Planned for an April release, the redesigned watch -- along with a cheaper, camera-less counterpart, the Gear 2 Neo -- is slimmer, lighter and packs more processing power than its predecessor. Samsung ( also added a new heart rate monitor for additional fitness tracking, and improved battery life to two or three days. )
More interestingly, Samsung ditched Google's (Fortune 500) Android operating system in favor of Samsung's own Tizen OS, but says the watch will still be compatible with "dozens of , Samsung Galaxy smartphones," which use Android.
Rumors prior to the formal announcement of the Gear 2 suggested that Samsung wanted the watch to run its own OS to attract the first wave of smartwatch and wearable developers, much like Apple (Fortune 500) was able to do with the iPhone. ,
Samsung hasn't said much about how the change in software affects the device in the short or long term, but chances are it's not going to make much of a difference either way: its flawed approach to the smartwatch seems intact.
Users will likely swipe and tap their way through the screens and menus of standalone smartwatch apps. There probably isn't any great leap in voice recognition or predictive/contextual delivery of information. Ultimately, those apps will do little more than direct users back to their smartphones, which offer an easier, more informative and more functional experience.
And that might still be the biggest flaw in Samsung's thinking. It's still viewing its Gear line as standalone devices, instead of as an extension of the smartphone, which they very much are. Rather than take the info being passed along from the various apps on a smartphone and integrating that into a singular interface, Samsung thinks that standalone apps will enhance the experience. The problem is that interacting with standalone apps on the original Galaxy Gear was a hassle.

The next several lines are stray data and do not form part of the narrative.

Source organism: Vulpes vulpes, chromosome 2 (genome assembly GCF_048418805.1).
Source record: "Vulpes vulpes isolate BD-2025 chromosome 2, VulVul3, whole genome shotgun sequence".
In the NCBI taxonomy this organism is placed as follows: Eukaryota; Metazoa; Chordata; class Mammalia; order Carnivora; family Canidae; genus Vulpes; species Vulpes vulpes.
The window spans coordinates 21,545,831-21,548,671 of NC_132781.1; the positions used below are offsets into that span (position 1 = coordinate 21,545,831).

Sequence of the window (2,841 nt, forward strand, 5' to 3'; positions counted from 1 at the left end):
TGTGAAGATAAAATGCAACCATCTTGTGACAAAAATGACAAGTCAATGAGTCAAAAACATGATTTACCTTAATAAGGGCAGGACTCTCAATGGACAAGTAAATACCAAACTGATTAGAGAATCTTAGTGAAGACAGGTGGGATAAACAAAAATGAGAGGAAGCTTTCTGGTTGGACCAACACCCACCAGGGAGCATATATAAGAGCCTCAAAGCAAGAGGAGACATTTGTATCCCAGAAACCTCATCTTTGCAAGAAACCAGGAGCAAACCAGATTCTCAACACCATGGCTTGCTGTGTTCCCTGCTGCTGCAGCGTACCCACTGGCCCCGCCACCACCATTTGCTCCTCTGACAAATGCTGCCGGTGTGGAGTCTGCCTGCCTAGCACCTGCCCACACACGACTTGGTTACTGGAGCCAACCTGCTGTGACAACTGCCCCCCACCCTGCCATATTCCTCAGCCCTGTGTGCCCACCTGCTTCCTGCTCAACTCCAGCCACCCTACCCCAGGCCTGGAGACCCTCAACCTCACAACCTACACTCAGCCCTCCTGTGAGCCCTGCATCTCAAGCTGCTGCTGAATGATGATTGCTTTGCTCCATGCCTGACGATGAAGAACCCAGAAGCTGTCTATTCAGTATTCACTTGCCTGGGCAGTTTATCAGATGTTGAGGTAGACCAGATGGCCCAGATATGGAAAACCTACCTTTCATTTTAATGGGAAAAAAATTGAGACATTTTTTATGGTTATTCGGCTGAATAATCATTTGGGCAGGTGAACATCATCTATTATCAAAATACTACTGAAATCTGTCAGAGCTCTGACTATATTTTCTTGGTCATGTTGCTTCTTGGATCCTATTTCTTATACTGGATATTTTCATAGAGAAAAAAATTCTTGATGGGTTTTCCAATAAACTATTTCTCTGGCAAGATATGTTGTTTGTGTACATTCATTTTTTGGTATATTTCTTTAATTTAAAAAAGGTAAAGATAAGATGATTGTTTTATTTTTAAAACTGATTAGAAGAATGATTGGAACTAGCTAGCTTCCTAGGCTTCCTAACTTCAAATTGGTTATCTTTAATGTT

Samsung can push its own Tizen OS and attempt to woo all the developers it wants, but it is putting the proverbial cart before the horse. If the core experience is flawed, no app in the world can save that.
Additionally, it adds an extra, unnecessary obstacle for any other Android hardware maker who would want its device to work with the watch. Samsung could have embraced Android as much as possible so that hardware makers and app developers had to do very little to work with the Gear smartwatch. Instead, both camps would now have to dedicate time and money to making their products work with the Gear 2.
Then again, Samsung seems OK only having the Gear work with its own smartphones.
Samsung's hardware changes to the Gear 2 seem like positive ones, but those changes only address the minor problems which plagued the original. Yes, it was big and clunky, but that didn't seem like the reason people were returning the device in droves. The lack of utility it served in people's lives was the likely culprit.
If changes to the Gear 2 software don't address many of the core, conceptual issues which plagued the Galaxy Gear -- limited utility and wonky interactions -- it could find itself again heading back to the drawing board for the Gear 3.
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